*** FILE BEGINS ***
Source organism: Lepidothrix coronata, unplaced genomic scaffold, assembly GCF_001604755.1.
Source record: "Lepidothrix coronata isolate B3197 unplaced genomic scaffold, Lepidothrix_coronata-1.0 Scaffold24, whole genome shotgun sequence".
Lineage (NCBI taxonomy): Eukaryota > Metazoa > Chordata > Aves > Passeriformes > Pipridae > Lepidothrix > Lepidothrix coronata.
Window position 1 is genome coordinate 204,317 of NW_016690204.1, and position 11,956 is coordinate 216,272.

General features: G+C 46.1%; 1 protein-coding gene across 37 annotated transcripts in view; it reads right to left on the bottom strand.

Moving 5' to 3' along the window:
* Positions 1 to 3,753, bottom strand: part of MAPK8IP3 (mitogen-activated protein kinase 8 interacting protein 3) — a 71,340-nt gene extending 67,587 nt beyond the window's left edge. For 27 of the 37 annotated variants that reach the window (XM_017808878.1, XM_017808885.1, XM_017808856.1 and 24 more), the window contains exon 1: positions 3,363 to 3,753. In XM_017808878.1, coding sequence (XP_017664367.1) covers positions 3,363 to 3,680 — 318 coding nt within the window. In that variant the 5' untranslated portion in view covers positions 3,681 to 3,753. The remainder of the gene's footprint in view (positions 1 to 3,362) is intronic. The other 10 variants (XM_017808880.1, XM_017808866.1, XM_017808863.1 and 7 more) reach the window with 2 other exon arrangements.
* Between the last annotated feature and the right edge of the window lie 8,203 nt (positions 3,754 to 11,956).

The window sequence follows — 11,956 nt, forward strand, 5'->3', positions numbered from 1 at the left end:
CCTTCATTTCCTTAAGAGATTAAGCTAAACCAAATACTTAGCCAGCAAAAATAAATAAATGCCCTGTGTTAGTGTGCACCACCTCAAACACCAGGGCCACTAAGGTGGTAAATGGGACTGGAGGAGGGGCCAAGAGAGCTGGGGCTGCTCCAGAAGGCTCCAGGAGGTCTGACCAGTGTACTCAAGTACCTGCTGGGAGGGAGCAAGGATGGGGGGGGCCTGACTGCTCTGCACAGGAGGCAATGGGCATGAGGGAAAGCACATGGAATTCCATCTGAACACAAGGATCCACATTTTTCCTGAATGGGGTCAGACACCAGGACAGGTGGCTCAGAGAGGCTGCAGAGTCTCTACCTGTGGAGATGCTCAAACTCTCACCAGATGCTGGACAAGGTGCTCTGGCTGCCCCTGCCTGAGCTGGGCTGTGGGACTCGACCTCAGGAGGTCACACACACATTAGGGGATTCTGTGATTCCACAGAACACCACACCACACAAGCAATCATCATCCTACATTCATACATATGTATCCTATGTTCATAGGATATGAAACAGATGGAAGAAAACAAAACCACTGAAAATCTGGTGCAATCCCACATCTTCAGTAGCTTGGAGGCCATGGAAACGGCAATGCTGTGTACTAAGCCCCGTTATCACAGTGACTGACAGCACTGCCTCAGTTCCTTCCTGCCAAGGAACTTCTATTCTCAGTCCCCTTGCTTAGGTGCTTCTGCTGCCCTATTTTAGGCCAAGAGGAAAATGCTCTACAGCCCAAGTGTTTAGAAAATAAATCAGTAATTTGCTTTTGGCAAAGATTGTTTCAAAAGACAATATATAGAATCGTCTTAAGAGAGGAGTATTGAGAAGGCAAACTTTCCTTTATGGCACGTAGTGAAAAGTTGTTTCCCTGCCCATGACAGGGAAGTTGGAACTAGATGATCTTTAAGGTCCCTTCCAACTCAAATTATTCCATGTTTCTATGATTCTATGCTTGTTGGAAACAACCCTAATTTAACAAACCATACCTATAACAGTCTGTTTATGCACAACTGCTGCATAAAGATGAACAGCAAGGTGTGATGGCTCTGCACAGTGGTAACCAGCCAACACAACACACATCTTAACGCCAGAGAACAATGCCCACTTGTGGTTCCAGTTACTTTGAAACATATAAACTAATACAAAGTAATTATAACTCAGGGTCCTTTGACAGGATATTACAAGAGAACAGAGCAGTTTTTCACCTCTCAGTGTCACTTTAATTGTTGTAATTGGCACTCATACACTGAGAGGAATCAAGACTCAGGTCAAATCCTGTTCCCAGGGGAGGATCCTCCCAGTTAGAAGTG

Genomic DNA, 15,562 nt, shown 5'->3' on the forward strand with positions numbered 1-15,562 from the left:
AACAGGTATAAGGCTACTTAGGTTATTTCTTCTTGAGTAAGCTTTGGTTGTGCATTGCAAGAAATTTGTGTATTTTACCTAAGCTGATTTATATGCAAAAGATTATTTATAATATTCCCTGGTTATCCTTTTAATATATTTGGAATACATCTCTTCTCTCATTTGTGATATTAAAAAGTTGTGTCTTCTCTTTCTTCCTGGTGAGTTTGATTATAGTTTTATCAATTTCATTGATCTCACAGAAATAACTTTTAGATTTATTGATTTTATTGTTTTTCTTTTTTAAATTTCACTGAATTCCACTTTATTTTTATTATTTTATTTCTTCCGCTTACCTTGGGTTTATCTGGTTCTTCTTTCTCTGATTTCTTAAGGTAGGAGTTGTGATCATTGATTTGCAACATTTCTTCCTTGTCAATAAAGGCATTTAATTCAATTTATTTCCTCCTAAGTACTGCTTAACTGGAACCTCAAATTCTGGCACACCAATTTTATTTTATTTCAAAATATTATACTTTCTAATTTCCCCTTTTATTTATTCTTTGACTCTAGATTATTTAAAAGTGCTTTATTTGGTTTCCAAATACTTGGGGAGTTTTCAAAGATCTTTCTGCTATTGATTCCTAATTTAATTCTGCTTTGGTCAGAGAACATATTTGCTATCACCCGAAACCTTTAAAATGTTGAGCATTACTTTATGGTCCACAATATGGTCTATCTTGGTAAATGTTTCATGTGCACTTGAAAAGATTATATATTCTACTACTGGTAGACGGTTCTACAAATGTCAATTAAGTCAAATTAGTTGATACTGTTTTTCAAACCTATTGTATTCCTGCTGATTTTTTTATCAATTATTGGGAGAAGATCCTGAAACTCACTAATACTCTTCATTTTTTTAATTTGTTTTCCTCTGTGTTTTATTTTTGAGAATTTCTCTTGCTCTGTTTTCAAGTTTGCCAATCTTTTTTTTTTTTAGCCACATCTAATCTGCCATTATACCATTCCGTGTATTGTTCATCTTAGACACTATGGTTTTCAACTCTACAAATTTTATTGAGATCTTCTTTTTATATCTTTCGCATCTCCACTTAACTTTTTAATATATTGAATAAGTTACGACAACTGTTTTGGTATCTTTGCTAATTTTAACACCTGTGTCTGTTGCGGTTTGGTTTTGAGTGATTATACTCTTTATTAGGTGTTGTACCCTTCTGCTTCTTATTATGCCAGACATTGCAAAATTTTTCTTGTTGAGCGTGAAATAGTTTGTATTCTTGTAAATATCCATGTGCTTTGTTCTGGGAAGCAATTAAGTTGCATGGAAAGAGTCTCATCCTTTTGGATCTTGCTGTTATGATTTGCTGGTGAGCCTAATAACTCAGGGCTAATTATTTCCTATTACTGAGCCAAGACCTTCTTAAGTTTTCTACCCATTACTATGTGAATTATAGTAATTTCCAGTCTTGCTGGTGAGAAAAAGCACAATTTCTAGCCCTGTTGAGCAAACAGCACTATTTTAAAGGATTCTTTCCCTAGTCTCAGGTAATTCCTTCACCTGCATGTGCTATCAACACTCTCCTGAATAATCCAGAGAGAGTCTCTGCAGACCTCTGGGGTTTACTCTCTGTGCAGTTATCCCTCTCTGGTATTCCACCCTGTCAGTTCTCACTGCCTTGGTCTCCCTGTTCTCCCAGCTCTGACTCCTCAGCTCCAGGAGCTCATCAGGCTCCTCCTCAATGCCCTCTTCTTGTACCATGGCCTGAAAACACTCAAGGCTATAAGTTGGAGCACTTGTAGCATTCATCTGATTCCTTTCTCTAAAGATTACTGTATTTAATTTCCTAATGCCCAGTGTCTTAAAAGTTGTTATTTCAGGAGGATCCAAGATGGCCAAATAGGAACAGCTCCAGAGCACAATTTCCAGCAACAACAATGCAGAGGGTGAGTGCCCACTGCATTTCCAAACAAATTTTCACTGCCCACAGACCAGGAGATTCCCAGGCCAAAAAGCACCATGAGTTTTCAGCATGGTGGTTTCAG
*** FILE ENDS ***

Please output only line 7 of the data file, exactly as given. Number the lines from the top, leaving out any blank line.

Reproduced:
* Positions 1 to 3,753, bottom strand: part of MAPK8IP3 (mitogen-activated protein kinase 8 interacting protein 3) — a 71,340-nt gene extending 67,587 nt beyond the window's left edge. For 27 of the 37 annotated variants that reach the window (XM_017808878.1, XM_017808885.1, XM_017808856.1 and 24 more), the window contains exon 1: positions 3,363 to 3,753. In XM_017808878.1, coding sequence (XP_017664367.1) covers positions 3,363 to 3,680 — 318 coding nt within the window. In that variant the 5' untranslated portion in view covers positions 3,681 to 3,753. The remainder of the gene's footprint in view (positions 1 to 3,362) is intronic. The other 10 variants (XM_017808880.1, XM_017808866.1, XM_017808863.1 and 7 more) reach the window with 2 other exon arrangements.